The first step in order to get a job as a graphic designer is having your portfolio online, in case you still don’t have it, then you might want to take a look at our article on how to build your online portfolio. The second step is making your resume. This is the natural order that most companies follow on their selection processes, when they receive the emails from all the aspirants, first they take a glance at their portfolios and they start discarding people without even looking at their resumes. The ones with interesting portfolios are worthy of having their resumes checked, then another part of the aspirants is discarded based on the resume design.
We are graphic designers, we’re not aspiring for an accounting or secretary position, hence our resume cannot be the same as theirs, which is usually built upon a preset template in Microsoft Word. If a graphic design aspirant sends a resume built upon a Winword template, he will be immediately eliminated without reading a single word about his accomplishments and excellent preparation.
Useful tips for making your resume
Don’t use generic names for the file
If you’re going to send a file via email, do not name it “curriculumvitae.pdf” nor “resume.pdf”. The file name should be something like “RichardiniGraphicResume.pdf” or “cvMishesblog.pdf”. The employers often download all the resumes and then look one by one, so if you want them to remember yours, make sure that you include your name on the file.
Send a print quality file
It’s OK to have a 72 dpi resume to upload in your website or share with your friends. But when you’re about to send it to a company, then a 300 dpi version is the best option, many companies tend to print the preselected resumes to socialize them with other people inside the company, so if yours gets pixelated when printed, it will go straight to the trash can.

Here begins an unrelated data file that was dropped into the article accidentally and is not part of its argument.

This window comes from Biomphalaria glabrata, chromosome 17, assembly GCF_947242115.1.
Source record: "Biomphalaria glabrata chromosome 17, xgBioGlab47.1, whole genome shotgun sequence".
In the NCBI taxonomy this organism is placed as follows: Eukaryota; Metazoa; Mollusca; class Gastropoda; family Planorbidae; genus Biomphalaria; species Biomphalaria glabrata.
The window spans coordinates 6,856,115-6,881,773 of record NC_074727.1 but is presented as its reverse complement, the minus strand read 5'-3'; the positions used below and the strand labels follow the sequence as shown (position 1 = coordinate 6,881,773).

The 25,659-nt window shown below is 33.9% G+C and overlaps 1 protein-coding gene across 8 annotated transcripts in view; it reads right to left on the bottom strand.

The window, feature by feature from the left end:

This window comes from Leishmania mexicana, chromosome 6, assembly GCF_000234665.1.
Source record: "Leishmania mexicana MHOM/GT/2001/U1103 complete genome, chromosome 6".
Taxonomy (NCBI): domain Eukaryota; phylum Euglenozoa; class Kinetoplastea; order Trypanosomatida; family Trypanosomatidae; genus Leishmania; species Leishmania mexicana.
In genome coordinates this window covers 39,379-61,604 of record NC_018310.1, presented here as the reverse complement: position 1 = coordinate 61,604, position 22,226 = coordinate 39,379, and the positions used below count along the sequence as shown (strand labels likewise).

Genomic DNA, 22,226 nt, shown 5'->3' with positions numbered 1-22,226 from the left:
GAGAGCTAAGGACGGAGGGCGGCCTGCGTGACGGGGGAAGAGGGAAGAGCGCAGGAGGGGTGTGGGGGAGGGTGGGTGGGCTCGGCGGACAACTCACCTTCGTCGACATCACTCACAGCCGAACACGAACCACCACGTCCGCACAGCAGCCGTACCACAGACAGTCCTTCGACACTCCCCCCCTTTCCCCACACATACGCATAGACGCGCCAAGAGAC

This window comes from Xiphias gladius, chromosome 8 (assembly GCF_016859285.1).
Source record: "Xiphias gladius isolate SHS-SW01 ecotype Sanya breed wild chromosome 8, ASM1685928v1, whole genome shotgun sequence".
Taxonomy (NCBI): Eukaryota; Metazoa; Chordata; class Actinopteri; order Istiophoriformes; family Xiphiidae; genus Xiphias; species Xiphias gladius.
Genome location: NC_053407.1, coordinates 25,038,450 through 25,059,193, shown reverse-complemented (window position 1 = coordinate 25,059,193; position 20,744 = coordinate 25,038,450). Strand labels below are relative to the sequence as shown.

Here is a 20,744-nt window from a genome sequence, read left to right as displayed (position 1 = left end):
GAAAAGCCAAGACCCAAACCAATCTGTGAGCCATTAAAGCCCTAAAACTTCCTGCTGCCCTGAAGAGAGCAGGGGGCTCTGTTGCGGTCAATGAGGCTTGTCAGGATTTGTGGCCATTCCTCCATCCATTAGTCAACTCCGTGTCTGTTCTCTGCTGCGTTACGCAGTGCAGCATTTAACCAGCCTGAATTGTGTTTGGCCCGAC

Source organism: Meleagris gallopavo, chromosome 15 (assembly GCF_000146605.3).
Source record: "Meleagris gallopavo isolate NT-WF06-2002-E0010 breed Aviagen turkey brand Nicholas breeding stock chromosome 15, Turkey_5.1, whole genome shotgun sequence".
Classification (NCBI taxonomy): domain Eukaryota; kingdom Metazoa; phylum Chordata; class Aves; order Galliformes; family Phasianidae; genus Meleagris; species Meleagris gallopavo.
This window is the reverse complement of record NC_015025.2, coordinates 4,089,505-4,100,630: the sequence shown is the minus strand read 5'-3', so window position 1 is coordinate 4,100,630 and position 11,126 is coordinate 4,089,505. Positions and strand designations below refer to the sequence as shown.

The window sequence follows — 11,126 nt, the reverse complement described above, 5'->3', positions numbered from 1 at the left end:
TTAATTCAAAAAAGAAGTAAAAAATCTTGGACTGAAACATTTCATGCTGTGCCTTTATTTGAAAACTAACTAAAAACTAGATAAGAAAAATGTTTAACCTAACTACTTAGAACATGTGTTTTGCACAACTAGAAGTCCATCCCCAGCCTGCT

Before you send it, print it on Black and white at the lowest quality
As we said on the previous part, many companies print the resume of all the preselected candidates, but don’ think that these prints will be made on full color laser printers, because usually they are printed in black and white, using cheap paper and in the lowest quality possible, so if you decide to use small typefaces, very subtle details or light colors atop dark backgrounds, it’s probable that your resume’s print will be disastrous. This does not mean that your resume should be in black and white, just make sure that it does look good at even the poorest printing conditions.
Your Mom and Grandma are not the best judges
A couple of extra eyes are always useful to help you notice things that might pass unnoticed to you, the problem is that your mother and/or grandmother will always think that anything you make is better than Picasso’s work. That’s why we suggest you to share your resume before sending it to the employer with a couple of friends and people that can give you some real feedback and can help you improve your resume in terms of design and content.
Show it to people outside the design business